Collecting war scrap in Vietnam is an illegal trade but, as in other south-east Asian countries like Laos and Cambodia, people do it as a way to survive and earn more money.
Although potentially profitable, it’s also highly dangerous. ‘X’ (he wished to remain anonymous for fear of recriminations due to the illegal status of the trade) splits his time between scrap collecting and farming in and around Moc Dinh Village, Quang Binh Province.
He makes around 150,000VND (US$9.38) per week from collecting scrap. “If I didn’t do this my family wouldn’t survive – farming only allows me to grow enough rice to last us for 8 months a year, so collecting scrap is the only thing I can do,” he says. “I realise that the job is dangerous but I’m very carefully when digging and rebury any UXO I find.”
A different villager’s story highlights just how dangerous the job can be. Nguyen Duc Canh was collecting scrap in the forest just outside Dong Hoi City in July 2005. He was in a paddy field when his shovel hit a BLU causing it to explode. “I’m now blind in one eye and lost two fingers,” he says.
|Scrap collectors in Ben Village, Quang Binh, use these improvised detectors that cost around US$20|
His reasons for risking his life are similar to those of ‘X’ – he worked as a farmer, but needed extra money for his family to survive and so his children could study. Scrap collecting could earn him between 50,000VND – 75,000VND (US$3.12 - US$4.69) per day. Due to his injuries he’s back to working just as a farmer again and has had to borrow money from relatives and neighbours. He’s hoping he will have a particularly high yield this season so that he can sell some of his crop to pay off the debt.
His daughter, Nguyen Thi Thij Uyen (14), sits beside him and is clearly still affected by the story. “I was very upset and worried when I heard about the accident. I’m very afraid of UXO - we don’t learn about the dangers at school. I think that the job of MAG is very important. They consider the life of the village. They work so that no other families will have to suffer a similar accident.”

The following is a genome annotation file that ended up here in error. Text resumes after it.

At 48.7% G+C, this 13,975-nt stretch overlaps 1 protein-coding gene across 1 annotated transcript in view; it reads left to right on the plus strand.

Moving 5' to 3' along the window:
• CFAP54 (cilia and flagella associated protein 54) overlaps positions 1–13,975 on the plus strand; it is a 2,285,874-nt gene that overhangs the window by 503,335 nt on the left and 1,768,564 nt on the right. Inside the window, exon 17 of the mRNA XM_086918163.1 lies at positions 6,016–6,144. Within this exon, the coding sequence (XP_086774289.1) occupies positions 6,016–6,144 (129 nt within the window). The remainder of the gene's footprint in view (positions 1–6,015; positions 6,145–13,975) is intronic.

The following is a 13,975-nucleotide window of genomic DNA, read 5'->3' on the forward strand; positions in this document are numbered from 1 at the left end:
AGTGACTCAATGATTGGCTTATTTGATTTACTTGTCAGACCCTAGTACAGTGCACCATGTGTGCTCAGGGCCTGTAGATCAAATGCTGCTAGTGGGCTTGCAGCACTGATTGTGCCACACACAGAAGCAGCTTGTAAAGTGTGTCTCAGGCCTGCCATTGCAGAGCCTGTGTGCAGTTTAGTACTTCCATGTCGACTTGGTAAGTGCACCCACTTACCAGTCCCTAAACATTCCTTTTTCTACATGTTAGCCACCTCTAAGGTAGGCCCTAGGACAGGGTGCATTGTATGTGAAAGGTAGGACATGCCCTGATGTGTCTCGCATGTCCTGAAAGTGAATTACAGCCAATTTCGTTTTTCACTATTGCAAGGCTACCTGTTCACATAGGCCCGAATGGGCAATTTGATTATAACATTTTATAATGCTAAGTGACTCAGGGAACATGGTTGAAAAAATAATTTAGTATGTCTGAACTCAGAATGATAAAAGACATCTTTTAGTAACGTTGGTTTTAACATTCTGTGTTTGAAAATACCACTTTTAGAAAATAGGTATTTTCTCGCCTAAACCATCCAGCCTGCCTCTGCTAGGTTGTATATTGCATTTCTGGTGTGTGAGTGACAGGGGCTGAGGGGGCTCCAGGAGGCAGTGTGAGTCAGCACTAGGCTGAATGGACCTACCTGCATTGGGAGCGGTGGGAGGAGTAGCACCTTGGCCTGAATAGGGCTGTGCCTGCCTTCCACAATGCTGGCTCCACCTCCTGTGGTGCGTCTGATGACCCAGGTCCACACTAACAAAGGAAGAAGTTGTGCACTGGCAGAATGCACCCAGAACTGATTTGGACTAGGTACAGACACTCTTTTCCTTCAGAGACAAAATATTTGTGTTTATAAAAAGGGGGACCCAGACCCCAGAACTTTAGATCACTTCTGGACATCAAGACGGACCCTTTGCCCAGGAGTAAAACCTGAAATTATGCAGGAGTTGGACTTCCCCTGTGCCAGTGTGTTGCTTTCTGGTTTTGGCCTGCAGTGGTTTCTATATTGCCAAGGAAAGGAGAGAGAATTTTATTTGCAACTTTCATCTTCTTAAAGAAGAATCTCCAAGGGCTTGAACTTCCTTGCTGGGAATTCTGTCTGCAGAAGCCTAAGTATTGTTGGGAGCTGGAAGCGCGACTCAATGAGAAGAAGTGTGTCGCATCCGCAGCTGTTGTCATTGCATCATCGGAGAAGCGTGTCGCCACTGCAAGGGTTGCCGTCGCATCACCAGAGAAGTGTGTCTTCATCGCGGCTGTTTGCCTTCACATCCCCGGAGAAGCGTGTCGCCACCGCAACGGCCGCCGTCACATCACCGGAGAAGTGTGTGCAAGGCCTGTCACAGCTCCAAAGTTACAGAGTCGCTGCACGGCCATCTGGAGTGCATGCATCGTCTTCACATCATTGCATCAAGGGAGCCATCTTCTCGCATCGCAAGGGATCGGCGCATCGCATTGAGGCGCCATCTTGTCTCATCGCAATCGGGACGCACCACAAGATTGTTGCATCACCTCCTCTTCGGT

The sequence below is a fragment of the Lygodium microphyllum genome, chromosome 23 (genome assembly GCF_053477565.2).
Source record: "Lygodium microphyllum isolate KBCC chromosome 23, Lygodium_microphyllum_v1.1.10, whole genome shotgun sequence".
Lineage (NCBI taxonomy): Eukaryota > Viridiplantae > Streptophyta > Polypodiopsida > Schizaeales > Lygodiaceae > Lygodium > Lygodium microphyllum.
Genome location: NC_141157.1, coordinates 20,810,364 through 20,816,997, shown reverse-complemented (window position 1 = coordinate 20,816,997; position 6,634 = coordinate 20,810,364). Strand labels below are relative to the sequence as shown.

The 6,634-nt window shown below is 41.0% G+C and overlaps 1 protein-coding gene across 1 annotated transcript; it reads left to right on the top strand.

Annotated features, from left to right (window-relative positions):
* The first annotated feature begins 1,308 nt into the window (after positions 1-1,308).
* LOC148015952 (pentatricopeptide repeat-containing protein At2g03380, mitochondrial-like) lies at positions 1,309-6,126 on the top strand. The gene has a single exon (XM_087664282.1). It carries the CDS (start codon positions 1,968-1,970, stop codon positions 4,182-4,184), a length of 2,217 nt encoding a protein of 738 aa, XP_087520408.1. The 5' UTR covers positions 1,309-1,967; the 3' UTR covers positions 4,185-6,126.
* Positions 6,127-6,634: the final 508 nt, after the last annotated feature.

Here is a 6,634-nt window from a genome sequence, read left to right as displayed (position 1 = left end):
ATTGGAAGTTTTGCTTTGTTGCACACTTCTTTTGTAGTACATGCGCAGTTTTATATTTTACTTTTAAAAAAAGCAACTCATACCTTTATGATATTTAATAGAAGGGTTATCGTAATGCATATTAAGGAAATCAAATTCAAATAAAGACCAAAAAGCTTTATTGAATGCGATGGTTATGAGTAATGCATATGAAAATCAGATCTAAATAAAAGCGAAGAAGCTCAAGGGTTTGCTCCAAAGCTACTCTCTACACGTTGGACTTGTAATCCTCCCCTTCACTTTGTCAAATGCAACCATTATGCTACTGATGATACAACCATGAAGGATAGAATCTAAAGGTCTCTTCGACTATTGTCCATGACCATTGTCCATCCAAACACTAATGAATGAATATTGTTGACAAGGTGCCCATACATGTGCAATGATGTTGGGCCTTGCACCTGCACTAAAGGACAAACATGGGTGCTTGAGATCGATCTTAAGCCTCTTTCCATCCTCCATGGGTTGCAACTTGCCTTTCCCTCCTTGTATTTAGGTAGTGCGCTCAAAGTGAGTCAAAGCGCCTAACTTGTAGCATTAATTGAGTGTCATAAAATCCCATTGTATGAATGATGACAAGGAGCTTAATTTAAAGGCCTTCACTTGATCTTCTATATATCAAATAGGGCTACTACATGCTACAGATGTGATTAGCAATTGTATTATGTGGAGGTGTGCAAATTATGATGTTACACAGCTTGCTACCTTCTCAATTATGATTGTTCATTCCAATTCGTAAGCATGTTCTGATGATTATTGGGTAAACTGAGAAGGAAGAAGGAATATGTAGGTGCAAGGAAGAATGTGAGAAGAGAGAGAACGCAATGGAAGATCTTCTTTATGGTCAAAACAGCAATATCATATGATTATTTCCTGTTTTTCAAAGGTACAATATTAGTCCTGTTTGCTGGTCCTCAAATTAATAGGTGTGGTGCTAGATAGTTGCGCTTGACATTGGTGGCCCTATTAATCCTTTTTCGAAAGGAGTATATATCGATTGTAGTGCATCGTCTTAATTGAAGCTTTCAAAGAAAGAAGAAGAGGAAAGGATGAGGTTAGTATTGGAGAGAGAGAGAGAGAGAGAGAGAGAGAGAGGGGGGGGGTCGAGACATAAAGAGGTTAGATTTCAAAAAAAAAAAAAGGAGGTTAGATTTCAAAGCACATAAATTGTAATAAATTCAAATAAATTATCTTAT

An even more shocking example of the dangers was discovered at a scrapyard in Me Village, Quang Binh. There was an accident in January 2007 as one of the workers at the yard was cutting open a big bomb in order to remove the explosives so they could be sold. He died, along with three other people, in the resulting explosion.
|In Moc Dinh Village, Quang Binh, 14-year-old Nguyen Thi Thij Uyen sits beside her father Nguyen Duc Cahn, who lost an eye and two fingers on his right hand in a UXO accident|
Tran Thi Thu Hien is 30 years old and a mother of two. Her husband was killed instantly in the explosion as he drove his motorbike past the scrapyard and she is still angry with the scrap collectors: “My husband doesn’t even work at the yard, he was just passing by. My children have lost their father.”
Tan Thi Tam’s husband was the one who cut open the bomb. “He wasn’t a scrap collector, but used to carry steel for the scrapyard,” she says. “The owner wanted him to cut the bomb open with a chainsaw to remove the fuse and get the explosive. I told him not to do it because it was dangerous, but he still went ahead.” The accident happened right outside her house, near the corner of her garden and the eldest of her three children was the first on the scene and tried to help his father.
The memory of this is obviously still raw and tears fill her eyes as she continues. “He saw his father lying bleeding on the ground and knelt beside him, trying to push his intestines back into the wound. My son is still traumatised and whenever he sees his father’s photograph in the house, he faints.” The incomprehension is clear on her face. “If my husband dies of disease or age, it is normal. But he died because of the bomb. My home is most miserable.”
Shortly after the accident MAG were called out to check the scrapyard and discovered and removed more than 1,500 items of potentially lethal UXO including projectiles, mortars, artillery shells and a big bomb.
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